then later transferring the data by hunt-and-peck to the computer
system. In addition to being slow and inefficient, this is error prone.

We consider filling actual orders that we have received to be a higher
priority than taking new orders that we may not have time to fill in a
timely fashion.

We're working on upgrading our software and inventory control system to
get around this, but it's very difficult for a small company that has
such an unusually large selection of SKUs to deal with.

We're really just a little neighborhood bike shop that has gradually
been oozing into the Internet/mail order business.

Our business has been built on customer service, and we endeavor to
maintain this tradition, but a growing business can't always keep up
with everything.

*
If you can't use the secure shopping cart and want to order by email, a
few simple precautions can increase the security of sending your credit
card. I often do this myself in placing email orders from suppliers.

•Don't use keywords like "Visa","Mastercard" or even "card" or "credit"
or "expiration." You don't need to say what kind of card it is, that
information is revealed by the first digit of the number.

•I sometimes substute the letter "o" for the digit "0"

It is my impression that these precautions will make your email pretty
much safe from snoopers. I believe they look for keywords and possibly
for characteristic groupings of digits as in "#### #### #### #### ##/##"

Sheldon "We Try" Brown
+-------------------------------------------------------+
| Do what you can, with what you have, where you are. |
| --Theodore Roosevelt |
+-------------------------------------------------------+
Harris Cyclery, West Newton, Massachusetts
Phone 617-244-9772 FAX 617-244-1041
http://harriscyclery.com
Hard-to-find parts shipped Worldwide
http://captainbike.com http://sheldonbrown.com

  #19  
Old July 27th 05, 05:58 PM
Jay Beattie
external usenet poster
 
Posts: n/a
Default Phone orders to Harris - A cautionary Tale


"Sheldon Brown" wrote in message
...
jbuch wrote:
Jeff Starr wrote:

I needed to call Harris to supply my CC #, so that my order

could be
completed.

Well, between 6-15-05 and 6-23-05, I tried 54 times. Each time

getting
their recorded message, that they were helping other

customers. Well,
I finally got through on the 55th attempt, only to find out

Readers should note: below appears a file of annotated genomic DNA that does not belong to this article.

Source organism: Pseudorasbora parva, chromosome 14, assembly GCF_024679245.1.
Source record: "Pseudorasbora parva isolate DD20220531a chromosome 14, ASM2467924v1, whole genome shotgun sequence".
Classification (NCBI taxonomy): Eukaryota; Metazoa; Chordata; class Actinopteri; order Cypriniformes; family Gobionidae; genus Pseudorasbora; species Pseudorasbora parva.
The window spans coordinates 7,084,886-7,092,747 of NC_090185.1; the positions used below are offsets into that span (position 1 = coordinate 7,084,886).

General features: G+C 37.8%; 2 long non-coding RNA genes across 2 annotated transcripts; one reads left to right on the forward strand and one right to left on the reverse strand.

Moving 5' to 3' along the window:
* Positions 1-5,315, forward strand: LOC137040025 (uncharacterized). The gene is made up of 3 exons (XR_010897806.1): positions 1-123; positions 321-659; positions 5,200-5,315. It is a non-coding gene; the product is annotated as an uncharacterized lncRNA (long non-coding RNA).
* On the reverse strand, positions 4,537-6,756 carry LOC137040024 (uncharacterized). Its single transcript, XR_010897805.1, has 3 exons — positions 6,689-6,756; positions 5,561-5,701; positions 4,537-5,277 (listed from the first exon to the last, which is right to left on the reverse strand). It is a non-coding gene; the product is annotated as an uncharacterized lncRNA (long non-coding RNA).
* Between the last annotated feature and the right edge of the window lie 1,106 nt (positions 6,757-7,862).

they had
been short handed and not answering that line.

jbuch wrote:

I had the same experience. Not up to 50+ calls.

Really sounds like poor customer relatonships......

Really poor.

I now will only consider Harris if they are selling something

that no
one else seems to have.

Just too poor customer relationships.

The insulting message is said so fast that you have difficulty

in
getting the email address correct.

There is a deep insensitivity to customers here.


Very sorry you've had problems. We're a very small shop, but
growing
rapidly, and suffering "growing pains" as a result.

I haven't heard the 'phone message involved, but I will look into
this
and see what can be done to make the situation clearer.

During the busy season, we are best able to fill orders placed
via our
secure Web-based shopping cart system. Second easiest is email
orders,
but there are security issues with that.* Phone orders are much
more
difficult for us to deal with when things are busy.

Here in the Northeast, the bike business is rather seasonal.
Everybody
bike business has to choose between two unpleasant alternatives:

A. Thin out the payroll in the wintertime, then bring in
untrained new
hires for the spring/summer rush season. This makes it
difficult/impossible to retain good, competent people.

2. Keep a full-time workforce which will tend to be stretched
pretty
thin during the high season. This approach does permit retaining
good
folks.

Every northern bike business has to use some combination of these
strategies. We are fortunate that the Internet business helps to
even
things out, because the Internet side doesn't die out as badly in
the